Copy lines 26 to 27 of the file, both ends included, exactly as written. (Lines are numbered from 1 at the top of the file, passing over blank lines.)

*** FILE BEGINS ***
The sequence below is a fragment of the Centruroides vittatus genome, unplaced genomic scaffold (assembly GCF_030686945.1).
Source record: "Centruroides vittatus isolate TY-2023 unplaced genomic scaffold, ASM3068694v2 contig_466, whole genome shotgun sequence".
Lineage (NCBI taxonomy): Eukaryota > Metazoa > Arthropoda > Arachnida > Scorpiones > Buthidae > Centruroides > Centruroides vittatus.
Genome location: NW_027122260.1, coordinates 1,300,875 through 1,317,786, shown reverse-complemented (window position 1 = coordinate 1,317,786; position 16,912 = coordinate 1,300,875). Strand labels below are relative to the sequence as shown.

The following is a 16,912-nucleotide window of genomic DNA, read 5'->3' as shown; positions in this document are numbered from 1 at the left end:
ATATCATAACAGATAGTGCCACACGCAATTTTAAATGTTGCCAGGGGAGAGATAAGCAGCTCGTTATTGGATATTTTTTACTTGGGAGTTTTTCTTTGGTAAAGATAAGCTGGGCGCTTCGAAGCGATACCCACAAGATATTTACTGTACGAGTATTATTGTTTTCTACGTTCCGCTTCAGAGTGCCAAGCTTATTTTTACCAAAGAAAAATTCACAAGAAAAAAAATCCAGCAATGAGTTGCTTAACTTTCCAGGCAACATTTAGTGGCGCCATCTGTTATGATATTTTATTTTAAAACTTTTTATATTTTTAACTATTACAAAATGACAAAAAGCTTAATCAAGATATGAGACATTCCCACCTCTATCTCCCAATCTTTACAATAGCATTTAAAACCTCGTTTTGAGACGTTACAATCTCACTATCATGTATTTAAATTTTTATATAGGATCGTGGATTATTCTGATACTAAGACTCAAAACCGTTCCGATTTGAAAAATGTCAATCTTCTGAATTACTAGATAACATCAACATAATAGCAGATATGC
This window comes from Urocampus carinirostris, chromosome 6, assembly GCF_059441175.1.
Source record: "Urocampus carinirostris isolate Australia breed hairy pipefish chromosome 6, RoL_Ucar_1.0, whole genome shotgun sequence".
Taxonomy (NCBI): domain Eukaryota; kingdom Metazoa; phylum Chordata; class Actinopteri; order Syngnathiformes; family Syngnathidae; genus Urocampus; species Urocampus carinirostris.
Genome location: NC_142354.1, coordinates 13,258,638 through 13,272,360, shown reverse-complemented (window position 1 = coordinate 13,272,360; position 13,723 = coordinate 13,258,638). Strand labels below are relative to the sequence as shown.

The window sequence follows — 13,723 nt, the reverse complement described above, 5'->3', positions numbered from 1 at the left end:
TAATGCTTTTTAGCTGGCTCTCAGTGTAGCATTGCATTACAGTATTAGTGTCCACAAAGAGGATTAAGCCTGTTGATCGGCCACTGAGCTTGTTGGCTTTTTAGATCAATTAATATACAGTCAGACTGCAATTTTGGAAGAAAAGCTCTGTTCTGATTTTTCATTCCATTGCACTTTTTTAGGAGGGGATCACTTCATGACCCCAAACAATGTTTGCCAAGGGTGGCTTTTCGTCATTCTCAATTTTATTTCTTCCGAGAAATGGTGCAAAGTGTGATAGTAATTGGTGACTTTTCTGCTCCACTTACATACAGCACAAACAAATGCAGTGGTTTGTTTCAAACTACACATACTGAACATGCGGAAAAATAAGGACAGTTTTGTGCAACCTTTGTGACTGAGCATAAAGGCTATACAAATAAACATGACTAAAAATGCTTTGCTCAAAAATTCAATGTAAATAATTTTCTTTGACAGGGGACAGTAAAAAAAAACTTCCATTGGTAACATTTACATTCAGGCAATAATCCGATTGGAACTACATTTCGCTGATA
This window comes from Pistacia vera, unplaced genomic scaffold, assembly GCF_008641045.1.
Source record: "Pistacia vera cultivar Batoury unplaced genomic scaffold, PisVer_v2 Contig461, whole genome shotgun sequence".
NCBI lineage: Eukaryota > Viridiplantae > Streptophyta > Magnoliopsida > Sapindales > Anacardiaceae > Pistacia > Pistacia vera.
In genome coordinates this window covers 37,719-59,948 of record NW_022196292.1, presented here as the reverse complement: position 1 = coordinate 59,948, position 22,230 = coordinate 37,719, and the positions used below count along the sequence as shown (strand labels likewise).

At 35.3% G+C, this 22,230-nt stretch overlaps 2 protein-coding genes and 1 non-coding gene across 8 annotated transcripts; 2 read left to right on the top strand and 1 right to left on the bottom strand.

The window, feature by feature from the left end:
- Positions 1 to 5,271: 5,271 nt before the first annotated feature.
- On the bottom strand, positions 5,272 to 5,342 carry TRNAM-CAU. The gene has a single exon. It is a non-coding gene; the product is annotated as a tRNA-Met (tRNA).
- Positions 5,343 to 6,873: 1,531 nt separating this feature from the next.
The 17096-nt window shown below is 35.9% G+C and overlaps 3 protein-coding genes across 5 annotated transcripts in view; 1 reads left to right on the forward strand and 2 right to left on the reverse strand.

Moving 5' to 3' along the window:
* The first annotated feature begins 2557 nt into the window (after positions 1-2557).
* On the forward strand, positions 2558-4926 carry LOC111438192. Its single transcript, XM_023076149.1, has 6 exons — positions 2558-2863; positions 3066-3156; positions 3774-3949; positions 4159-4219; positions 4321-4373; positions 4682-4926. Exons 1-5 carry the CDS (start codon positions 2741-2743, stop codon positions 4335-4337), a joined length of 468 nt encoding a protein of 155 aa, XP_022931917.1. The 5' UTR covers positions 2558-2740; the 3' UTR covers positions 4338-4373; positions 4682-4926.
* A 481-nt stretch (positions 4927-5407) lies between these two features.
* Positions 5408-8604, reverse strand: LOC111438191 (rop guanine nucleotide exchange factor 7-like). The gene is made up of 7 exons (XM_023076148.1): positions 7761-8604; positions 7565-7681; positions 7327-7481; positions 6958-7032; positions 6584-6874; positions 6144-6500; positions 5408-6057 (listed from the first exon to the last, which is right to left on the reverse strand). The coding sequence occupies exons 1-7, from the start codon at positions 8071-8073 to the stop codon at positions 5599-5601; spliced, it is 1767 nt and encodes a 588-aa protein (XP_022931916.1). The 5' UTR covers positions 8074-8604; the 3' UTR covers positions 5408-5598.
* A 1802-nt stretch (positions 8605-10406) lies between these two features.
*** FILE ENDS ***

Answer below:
* A 481-nt stretch (positions 4927-5407) lies between these two features.
* Positions 5408-8604, reverse strand: LOC111438191 (rop guanine nucleotide exchange factor 7-like). The gene is made up of 7 exons (XM_023076148.1): positions 7761-8604; positions 7565-7681; positions 7327-7481; positions 6958-7032; positions 6584-6874; positions 6144-6500; positions 5408-6057 (listed from the first exon to the last, which is right to left on the reverse strand). The coding sequence occupies exons 1-7, from the start codon at positions 8071-8073 to the stop codon at positions 5599-5601; spliced, it is 1767 nt and encodes a 588-aa protein (XP_022931916.1). The 5' UTR covers positions 8074-8604; the 3' UTR covers positions 5408-5598.